Club Med says Chinese holiday tastes are changing
Tourists swapping sightseeing in multiple cities for longer stays in one location
Chinese tourists are changing the way they take their holidays and swapping quantity for quality, a major resort company says.
Club Méditerranée president Henri Giscard d’Estaing said it had seen tourists swap sightseeing in multiple cities for a longer-term stay in one location.
“We are seeing a shift which is a real need for a holiday, especially for families ... this is a massive change and a great opportunity for Club Med,” he said.
Club Méditerranée, or Club Med as it is colloquially known, is a France-based resort company which prides itself on creating the idea of the “all-inclusive” resort.
It has about 80 resorts in many countries, including four in China, which Giscard described as its second-largest market.
“We should have around 200,000 Chinese, Hongkonger and Taiwanese guests this year, or close to it,” he said. “So it’s a very important country and as I said it’s growing at double digits.”
It could become even more important this year as Club Med marks the first anniversary of its acquisition by Chinese company Fosun International.
Giscard said Fosun had been a member of the board for six years and a strong ally in Club Med’s original push into China.
“The fact that Fosun is our controlling partner is an opportunity for Club Med because it will allow us to accelerate our development in China and around China in destinations where Chinese tourists are going,” he said.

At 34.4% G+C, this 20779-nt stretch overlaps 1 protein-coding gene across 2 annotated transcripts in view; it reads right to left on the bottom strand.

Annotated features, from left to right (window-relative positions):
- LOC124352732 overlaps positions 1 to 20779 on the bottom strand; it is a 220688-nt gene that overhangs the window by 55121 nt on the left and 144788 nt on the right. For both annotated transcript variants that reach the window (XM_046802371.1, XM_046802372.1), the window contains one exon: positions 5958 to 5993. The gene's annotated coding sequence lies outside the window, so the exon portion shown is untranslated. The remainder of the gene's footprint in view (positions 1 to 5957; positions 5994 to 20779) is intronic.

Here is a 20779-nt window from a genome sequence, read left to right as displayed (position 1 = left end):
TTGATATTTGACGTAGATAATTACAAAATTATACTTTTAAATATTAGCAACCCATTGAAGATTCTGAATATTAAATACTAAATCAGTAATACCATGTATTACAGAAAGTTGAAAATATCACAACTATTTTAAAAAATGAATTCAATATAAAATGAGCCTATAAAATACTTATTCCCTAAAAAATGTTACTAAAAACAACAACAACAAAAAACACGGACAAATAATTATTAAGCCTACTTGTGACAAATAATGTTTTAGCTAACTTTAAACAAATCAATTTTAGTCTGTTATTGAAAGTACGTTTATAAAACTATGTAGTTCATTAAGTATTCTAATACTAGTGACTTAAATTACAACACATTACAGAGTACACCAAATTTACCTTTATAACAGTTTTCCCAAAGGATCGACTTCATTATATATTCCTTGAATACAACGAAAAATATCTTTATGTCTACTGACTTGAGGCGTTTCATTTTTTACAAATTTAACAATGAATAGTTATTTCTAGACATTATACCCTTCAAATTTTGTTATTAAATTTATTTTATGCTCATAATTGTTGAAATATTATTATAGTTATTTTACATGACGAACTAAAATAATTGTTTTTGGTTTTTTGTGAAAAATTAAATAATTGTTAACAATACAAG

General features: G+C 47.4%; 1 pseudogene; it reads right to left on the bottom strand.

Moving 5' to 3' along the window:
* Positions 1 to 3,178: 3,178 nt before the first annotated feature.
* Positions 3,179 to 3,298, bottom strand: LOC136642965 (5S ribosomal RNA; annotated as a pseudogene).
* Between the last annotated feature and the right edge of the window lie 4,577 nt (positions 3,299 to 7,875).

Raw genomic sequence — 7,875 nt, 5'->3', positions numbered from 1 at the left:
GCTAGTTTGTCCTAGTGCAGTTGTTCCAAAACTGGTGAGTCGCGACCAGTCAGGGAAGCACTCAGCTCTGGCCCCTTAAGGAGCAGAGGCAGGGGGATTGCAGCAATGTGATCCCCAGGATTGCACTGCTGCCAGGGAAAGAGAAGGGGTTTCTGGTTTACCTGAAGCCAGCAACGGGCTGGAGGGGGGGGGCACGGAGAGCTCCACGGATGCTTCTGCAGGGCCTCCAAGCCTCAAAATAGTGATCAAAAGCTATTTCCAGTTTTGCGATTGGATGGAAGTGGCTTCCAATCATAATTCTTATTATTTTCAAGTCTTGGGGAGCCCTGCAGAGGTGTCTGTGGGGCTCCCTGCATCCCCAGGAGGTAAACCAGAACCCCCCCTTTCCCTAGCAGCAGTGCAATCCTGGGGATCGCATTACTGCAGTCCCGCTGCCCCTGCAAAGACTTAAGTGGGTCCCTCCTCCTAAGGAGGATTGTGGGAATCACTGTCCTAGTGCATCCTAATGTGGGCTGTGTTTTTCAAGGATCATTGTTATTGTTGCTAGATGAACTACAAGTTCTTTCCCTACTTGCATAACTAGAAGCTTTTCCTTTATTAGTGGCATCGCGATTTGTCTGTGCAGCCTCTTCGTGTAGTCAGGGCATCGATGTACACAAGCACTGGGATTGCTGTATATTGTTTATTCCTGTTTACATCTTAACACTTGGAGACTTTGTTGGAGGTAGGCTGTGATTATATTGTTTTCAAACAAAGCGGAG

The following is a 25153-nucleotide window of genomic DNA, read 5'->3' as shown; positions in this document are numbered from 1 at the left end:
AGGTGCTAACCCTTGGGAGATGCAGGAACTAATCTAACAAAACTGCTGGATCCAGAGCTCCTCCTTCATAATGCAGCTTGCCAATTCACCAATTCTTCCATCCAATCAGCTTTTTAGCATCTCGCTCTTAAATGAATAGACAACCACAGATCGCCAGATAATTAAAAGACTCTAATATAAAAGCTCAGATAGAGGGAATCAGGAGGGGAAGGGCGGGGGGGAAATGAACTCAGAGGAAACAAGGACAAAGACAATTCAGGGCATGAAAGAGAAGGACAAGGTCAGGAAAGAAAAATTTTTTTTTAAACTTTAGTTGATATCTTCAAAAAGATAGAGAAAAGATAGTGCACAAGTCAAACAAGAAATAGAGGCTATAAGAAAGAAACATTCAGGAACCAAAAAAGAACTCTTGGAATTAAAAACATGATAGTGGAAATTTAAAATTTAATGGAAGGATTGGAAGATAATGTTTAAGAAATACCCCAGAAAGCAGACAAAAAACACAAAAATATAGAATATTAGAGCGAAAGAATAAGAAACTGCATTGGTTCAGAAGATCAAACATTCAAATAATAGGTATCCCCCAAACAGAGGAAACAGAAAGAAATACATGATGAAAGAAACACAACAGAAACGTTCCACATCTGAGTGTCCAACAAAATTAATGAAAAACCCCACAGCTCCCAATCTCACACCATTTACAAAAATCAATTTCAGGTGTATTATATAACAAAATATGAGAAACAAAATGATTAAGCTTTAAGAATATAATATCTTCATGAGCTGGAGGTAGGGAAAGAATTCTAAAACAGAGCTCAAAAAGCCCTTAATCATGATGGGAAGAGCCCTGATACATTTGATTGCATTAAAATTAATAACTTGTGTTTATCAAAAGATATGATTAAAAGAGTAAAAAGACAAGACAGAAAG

Club Med’s four operations in China include a ski resort in Yabuli, a beach retreat in Sanya and another resort in Guilin.
A spokeswoman said it was opening at least two new resorts in China, including a ski resort in Beidahu, Jilin.
In addition, another new Joy View by Club Med resort would be opened in Zhejiang province.
“We plan to open many more [resorts in China],” Giscard said. “We accept as a company, globally, to open between three to more than five resorts per year from 2018.
“We will open in fact in China three categories of resorts – ski, exceptional locations ... and beach resorts.”
Giscard said he was not concerned about an ongoing slowdown in the Chinese economy, saying it was a “necessary” transformation.
“From an economy driven by investment, public expenditures and pure manufacturing to an economy which has to be driven by consumption,” he said. “Good news! Holidays are part of consumption [and] I believe that the desire for holidays from Chinese in general will only increase.”